Prime Day is just around the corner and -- no surprise -- it's shaping up to be the biggest yet. But that's not all that's growing about the event.

The annual shopping event, which kicks off on Monday and this year runs for two full days, could net $6.14 billion in total sales according to a projection by Internet Retailer. That would represent a 46% increase over last year's Prime Day -- Amazon (AMZN) - Get Report doesn't release sales figures for the event, but researchers pegged last year's sales at roughly $4.19 billion.

Amazon's shares are up 3.2% over the last five days and 33% for the year.

"One thing that will be the same [as previous years] is that Amazon will heavily market its own products. Echo devices, Fire Sticks -- those are always the top products sold just because Amazon is able to discount them so much," said Fareeha Ali, research director at Internet Retailer.

This year, Amazon says that "over 1 million deals" will be offered throughout the event. And if Prime Day promotional emails are any indication, in addition to discounts on devices and an array of products, Amazon will also heavily market its own services beyond Echos or other devices: Promoted deals include Prime Video movie rentals, Amazon Music trials, and various "Prime-exclusive" offerings, such as a $10 Amazon credit if you install Amazon Assistant, a suite of software designed to help identify the best online shopping deals.

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That falls in line with the way in which Amazon Prime is evolving: The $119 per year service has more than 100 million members, but analysts believe that growth in new memberships has begun to taper off, at least in the U.S. As Moody's retail analyst Charlie O'Shea put it recently, this year's 48-hour shopping event is "yet another example of the flexibility Amazon has to push the pricing envelope, in this case to broaden and deepen the benefits to Prime members." Amazon also plans to introduce a 1-day shipping standard, rather than the current 2 days, later this year for Prime Members.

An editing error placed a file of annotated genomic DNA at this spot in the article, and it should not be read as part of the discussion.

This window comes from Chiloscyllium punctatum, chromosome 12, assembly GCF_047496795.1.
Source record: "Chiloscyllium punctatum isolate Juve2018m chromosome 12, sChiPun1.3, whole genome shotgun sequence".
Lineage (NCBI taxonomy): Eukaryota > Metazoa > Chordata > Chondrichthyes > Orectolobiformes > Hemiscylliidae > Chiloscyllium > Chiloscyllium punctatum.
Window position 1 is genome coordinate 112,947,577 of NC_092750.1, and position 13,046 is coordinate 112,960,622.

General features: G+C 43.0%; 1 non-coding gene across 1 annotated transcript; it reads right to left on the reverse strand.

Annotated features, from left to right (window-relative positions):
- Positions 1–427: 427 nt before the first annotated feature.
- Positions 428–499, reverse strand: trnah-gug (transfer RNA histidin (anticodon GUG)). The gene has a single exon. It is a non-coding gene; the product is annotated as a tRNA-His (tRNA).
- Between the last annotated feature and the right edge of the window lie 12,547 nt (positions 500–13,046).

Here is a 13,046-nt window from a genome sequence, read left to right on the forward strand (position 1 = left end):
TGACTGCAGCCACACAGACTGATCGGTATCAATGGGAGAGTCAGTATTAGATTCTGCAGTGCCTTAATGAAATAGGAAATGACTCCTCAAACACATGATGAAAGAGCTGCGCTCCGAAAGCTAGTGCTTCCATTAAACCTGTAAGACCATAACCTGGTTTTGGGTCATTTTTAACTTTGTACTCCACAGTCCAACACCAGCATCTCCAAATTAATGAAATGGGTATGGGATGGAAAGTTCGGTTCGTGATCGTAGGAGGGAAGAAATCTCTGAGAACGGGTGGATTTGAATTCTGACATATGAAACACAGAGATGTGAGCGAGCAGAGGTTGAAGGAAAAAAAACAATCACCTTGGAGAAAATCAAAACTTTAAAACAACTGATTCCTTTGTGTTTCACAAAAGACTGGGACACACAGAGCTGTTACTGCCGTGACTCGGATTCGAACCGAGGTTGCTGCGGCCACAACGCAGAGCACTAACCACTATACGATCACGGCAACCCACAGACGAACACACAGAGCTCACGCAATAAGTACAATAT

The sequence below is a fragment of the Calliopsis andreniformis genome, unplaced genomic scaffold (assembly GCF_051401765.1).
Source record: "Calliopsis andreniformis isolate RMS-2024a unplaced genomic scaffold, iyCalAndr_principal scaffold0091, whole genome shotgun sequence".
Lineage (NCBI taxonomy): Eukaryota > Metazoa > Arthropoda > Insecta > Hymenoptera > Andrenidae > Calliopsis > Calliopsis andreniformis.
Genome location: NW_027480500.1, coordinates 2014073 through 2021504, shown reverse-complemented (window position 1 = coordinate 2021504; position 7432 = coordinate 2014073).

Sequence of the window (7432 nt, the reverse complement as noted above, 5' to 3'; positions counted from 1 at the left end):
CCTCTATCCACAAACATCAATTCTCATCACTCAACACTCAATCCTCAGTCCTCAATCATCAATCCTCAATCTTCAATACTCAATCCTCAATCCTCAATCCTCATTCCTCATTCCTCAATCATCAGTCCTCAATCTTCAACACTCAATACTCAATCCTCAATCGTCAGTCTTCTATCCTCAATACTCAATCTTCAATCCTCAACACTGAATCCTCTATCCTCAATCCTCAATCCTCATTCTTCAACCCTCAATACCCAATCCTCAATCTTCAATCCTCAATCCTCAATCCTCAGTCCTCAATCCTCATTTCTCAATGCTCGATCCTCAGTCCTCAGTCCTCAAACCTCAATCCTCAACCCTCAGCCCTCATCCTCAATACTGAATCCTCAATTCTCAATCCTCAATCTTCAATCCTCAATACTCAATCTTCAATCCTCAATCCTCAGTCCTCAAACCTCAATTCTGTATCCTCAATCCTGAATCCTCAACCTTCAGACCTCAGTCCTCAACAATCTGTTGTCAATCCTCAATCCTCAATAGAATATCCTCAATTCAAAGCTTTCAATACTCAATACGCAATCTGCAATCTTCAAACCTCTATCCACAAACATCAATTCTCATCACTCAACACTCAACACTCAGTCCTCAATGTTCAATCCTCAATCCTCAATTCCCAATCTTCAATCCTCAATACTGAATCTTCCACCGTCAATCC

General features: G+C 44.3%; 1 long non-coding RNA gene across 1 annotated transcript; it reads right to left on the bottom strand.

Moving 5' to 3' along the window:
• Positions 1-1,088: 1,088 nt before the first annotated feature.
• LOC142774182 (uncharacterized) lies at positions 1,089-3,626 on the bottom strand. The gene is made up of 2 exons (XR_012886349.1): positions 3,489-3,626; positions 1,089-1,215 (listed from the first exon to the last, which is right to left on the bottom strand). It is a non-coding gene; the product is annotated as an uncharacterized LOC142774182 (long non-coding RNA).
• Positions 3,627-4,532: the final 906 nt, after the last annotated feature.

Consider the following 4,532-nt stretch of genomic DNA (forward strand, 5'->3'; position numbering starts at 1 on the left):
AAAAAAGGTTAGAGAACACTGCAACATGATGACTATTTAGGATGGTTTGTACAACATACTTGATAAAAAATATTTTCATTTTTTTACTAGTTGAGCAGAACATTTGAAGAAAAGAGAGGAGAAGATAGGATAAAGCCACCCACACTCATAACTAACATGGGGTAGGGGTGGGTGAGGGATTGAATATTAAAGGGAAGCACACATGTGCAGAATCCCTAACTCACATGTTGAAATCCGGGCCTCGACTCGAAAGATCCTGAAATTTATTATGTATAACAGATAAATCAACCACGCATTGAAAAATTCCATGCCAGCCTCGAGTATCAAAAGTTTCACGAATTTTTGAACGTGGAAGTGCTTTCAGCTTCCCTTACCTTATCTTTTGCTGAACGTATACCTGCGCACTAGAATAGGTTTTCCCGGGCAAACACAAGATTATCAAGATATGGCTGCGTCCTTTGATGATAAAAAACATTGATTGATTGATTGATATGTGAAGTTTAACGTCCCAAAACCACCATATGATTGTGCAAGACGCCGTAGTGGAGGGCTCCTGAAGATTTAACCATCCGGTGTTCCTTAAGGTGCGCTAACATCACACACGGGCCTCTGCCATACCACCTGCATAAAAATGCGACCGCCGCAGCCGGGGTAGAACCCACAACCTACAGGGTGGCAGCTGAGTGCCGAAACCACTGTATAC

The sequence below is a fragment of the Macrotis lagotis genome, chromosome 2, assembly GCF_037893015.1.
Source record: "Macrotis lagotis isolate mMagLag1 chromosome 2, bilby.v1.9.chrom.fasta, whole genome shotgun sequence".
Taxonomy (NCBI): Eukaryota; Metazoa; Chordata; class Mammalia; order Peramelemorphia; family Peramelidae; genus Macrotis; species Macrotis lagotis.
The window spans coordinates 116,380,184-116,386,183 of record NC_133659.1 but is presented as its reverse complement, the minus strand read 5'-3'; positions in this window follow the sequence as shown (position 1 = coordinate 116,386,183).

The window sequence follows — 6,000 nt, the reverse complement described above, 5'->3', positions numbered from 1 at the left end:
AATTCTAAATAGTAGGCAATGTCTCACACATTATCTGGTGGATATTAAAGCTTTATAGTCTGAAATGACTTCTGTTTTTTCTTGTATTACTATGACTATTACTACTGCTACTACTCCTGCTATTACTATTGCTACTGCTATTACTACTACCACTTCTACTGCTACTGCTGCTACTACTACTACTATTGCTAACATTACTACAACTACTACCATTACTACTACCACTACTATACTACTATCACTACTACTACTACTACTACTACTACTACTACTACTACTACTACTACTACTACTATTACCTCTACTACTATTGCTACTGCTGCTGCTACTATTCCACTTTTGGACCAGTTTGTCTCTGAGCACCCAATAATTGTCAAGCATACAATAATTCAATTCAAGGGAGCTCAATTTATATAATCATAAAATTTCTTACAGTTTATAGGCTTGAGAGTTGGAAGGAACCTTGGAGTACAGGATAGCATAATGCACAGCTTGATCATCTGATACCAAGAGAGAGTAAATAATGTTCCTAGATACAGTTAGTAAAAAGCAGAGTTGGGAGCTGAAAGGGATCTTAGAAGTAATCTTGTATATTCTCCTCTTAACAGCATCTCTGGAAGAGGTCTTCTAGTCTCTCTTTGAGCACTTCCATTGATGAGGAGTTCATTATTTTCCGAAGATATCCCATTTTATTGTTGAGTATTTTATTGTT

Another push that could distinguish this Prime Day from past years: Shoppers could see more name brands among the deals, according to Ali.

"We're anticipating that more branded manufacturers -- companies like Nike or other large brands that weren't selling on Amazon previously -- will be offering deals this year, based on conversations we're having with people in the industry," she added.

Sales of $6 billion would represent -- as in past years -- a considerable sales windfall for Amazon and strong growth over last year's sales. But it also represents a deceleration over prior year-over-year sales totals. By Internet Retailer's estimates, Prime Day saw sales growth of 74% between 2017 and 2018, which also included a 6-hour time extension. 

So where could Prime Day go from here? Expect to see Amazon further flex its pricing power in offering time extensions for Prime Day, Ali predicted. 

"Next year I wouldn't be surprised it's three days, and maybe eventually, we'll see Prime Weeks," she said. 

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